The spring is sprung

Weather’s looking pretty tasty today, and here I am sitting at my computer – bah!  🙂

Haven’t posted in a while, mostly because I’ve been exceedingly busy – not least with a fast-growing little girl in the mix.  Amy’s graduated from lying on her back to sitting up unaided, to standing, to crawling, to walking and ultimately to running – and my gawd, how quick is she?!  She certainly keeps us on our toes…

It’s been a fascinating year or so, watching this little bundle grow and develop.  At the moment, she’s mimicking things we say quite well – so we need to watch our language!  And she’s also developing a tendency to assert her independence, struggling and kicking when you pick her up, and trying to launch herself out of her car seat when we’re buckling her in.  I keep telling myself that this is nothing compared to when she’s a teenager, but I try not to think about that…!

More about Amy in future posts – there’s so much to tell!

Since my last post, we’ve moved house to a 4-bed detached number on the edges of Wilmington (rather!), which has soaked up whatever spare time I had left.  Funny how you look around a house with a view to buying it, think “That’ll do” and put in an offer – and as soon as you move in you start changing it!  Whatever, it’s taking shape nicely.  Again, more of that in future posts.  At the moment, we’re dealing with a sink hole that’s appeared underneath our deck – hopefully it’ll just be a case of filling the bugger and carrying on.

Work is burgeoning, which is a good complaint.  And quite a feat, given the economic climate.  We’re fast approaching the company’s 10th anniversary, so a party of sorts would be nice but not guaranteed.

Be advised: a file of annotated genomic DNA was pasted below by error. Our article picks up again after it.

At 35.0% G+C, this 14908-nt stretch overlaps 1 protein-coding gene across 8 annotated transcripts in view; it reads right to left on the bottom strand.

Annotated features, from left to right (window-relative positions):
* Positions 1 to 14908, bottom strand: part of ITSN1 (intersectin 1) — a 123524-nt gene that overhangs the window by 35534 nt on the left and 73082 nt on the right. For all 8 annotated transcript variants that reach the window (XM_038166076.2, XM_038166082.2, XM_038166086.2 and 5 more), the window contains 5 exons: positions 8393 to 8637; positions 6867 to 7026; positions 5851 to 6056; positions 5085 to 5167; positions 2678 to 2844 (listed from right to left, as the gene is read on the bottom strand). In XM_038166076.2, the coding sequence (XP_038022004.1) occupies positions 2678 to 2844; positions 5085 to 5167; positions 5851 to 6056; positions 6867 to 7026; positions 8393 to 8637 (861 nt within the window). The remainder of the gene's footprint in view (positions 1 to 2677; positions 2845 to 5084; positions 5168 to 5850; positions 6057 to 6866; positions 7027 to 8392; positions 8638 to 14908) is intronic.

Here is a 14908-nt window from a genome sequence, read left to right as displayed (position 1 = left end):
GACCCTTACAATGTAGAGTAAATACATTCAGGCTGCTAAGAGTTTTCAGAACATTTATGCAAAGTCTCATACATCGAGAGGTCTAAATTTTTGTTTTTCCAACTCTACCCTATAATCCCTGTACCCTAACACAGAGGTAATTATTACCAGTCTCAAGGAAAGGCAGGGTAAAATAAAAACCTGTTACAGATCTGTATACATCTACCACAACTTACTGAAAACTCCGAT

And speaking of work…




A child is born

Well, who’da thunk it?  I’m a dad!  And, much as just about everyone else has said before me, it’s amazing.  To have this tiny life that you as a couple have generated, to love and care for, is a feeling that is indescribable, and like no other.  Awesome.

Amy is a sweet-natured little baby; she doesn’t cry much unless she’s hungry or we’re changing her nappy (you’d think she’d be grateful, but whatever), and she sleeps to beat the band.  A true Cunnane, then.  I’m told that she has my eyes; Fi reckons she’s got her feet.  She’s certainly got my long eyelashes, along with long legs, arms, feet and fingers.  Beautiful dark eyes, although we can’t quite make up our minds as to the colour.  I’m sure it’ll become clear as she grows.  She likes to snooze on my chest as I recline in my chair, which means I get a nice break from my work, he he…

So here it is: I’m a grown-up, and I’m supposed to be responsible.  But all I wanna do is be a rock’n’roll star – the two can’t be mutually exclusive, can they?  Time will tell.

A bit tired, a bit down – winter is coming…

No apologies for the length of time it’s taken to update the website; I’m not even sure anyone reads it anymore! Been a busy time including several weeks of a downer, which I’m happy to say I’m coming out of quite nicely now. So happenins has been the last thing on my mind, frankly. But there have been happenins! Read on…

Last post, I spoke of my Three Peaks adventure, which my sister Kathy joined me on. It was a laugh, but quite tiring as usual – and I had to cry off the Scafell Pike climb due to a recurrence of the old familiar knee problem. But it wasn’t as bad as last year’s, which proves that my gym sessions have had some effect. Must go back to the gym one of these days…

Our hire car for the Peaks wasn’t available on the day, so they upgraded us to a Nissan X-Trail. Much to my horror, but it actually turned out to be a brilliant car! My take on 4x4s has forever been subtly altered. So the driving was pretty good, apart from the twisty bits around the Lake District which threw it slightly out of shape – but again, not as much as anticipated. All good.

Driving up to Ben Nevis, we encountered the prelude to the Scottish weather when we hit downpours the far side of Glasgow and discovered the joys of aquaplaning on a dual carriageway while the windscreen was obscured by a tidal wave thrown up by the wheels. Only for a couple of seconds, but quite scary. Arriving at Fort William, we were a little nonplussed to see that cloud cover was at about 2-300 metres, and all we could do was hope for a better day on the morrow.